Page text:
Congratulations shower him from all around, and many exclamations of  "Wow!" are heard. A woman faints due to sympathy pains.    Two weeks later, he returns to the bar. The bartender says, "Say, you're the father of the Texas baby who weighed 20 pounds at birth. How is he doing? What does he weigh now?"    The proud father answers, "Fifteen pounds."    The bartender is both puzzled and concerned. "Why? What happened? He already weighed 20 pounds at birth. How is it he lost so much weight?" 

  The Texas father takes a slow swig from his long-neck Lone Star, wipes his lips on his shirtsleeve, leans into the bartender and proudly says, "Had the bris."

Jewish Food Descriptions
  • Latkes: A pancake-like structure not to be confused with anything the House of Pancakes would put out. In a latka, the oil is in the pancake. It is made with potatoes, onions, eggs and matzo meal. Latkas can be eaten with applesauce, but NEVER with maple syrup. There is a rumor that in the time of the Maccabees they lit a latka by mistake and it burned for eight days. What is certain is that you will have heartburn for the same amount of time. 
  • Matzoh: The Egyptians' revenge for leaving slavery. It consists of a simple mix of flour and water-- no eggs or flavor at all. When made well, it could actually taste like cardboard. Its redeeming value is that it does fill you up and stay with you for a long time. However, it is recommended that you eat a few prunes soon afterwards.
  • Kasha Varnishkes: One of the little-known delicacies which is even more difficult to pronounce than to cook. It has nothing to do with varnish, but is basically a mixture of buckwheat and bow-tie macaroni (noodles). Why a bow-tie? Many sages discussed this and agreed that some Jewish mother decided that "You can't come to the table without a tie" or, God forbid, "An elbow on my table?" 
  • Blintzes: Not to be confused with the German war machine. Can you imagine the N.Y. Post 1939 headline: "Germans drop tons of cheese and blueberry blintzes over Poland -- shortage of sour cream expected" Basically this is the Jewish answer to crepe suzette. 
  • Kishka: You know from Haggis? Well, this ain't it. In the old days they'd take an intestine and stuff it. Today we use parchment paper or plastic. And what do you stuff it with? Carrots, celery, onions, flour and spices. But the trick is not to cook it alone but to add it to the cholent (see below) and let it cook for 24 hours until there is no chance whatsoever that there is any nutritional value left.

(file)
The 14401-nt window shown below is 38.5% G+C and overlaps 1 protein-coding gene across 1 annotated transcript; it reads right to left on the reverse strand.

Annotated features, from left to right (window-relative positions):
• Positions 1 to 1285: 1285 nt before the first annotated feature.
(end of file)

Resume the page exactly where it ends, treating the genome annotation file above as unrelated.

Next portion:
• Kreplach: It sounds worse than it tastes. There is a Rabbinical debate on its origins. One rabbi claims it began when a fortune cookie fell into his chicken soup. The other claims it started in an Italian restaurant. Either way it can be soft, hard, or soggy and the amount of meat inside depends on whether it is your mother or your mother-in-law who cooked it. 
  • Cholent: This combination of noxious gases had been the secret weapon of Jews for centuries. The unique combination of beans, barley, potatoes, and bones or meat is meant to stick to your ribs and anything else it comes into contact with. At a fancy Mexican restaurant (kosher of course) I once heard the comment from a youngster who had just had his first taste of Mexican refried beans: "What! Do they serve leftover cholent here, too?!" My wife once tried something unusual for guests. She made cholent burgers for Sunday night supper. The guests never came back. 
  • Gefilte Fish: A few years ago, I had problems with my filter in my fish pond and a few of them got rather stuck and mangled. My 5-year-old son looked at them and commented "Is that why we call it 'Ge Filtered Fish'?" Originally, it was a carp stuffed with a minced fish and vegetable mixture. Today it usually comprises of small fish balls eaten with horseradish, "chrain", which is judged on its relative strength in bringing tears to the eyes at 100 paces. 
  • Bagels: How can we finish without the quintessential Jewish Food, the bagel? Like most foods, there are legends surrounding the bagel although I don't know any. There have been persistent rumors that the inventors of the bagel were the Norwegians who couldn't get anyone to buy smoked lox. Think about it: Can you picture yourself eating lox on white bread? Rye? A cracker? Naaa. They looked for something hard and almost indigestible which could take the spreading of cream cheese and which doesn't take up too much room on the plate. And why the hole? The truth is that many philosophers believe the hole is the essence, and the dough is only there for emphasis.
Rabbi's Advice
Man goes to see the Rabbi.
Man: Rabbi, something terrible is happening and I have to talk to you about it.
Rabbi: what's wrong?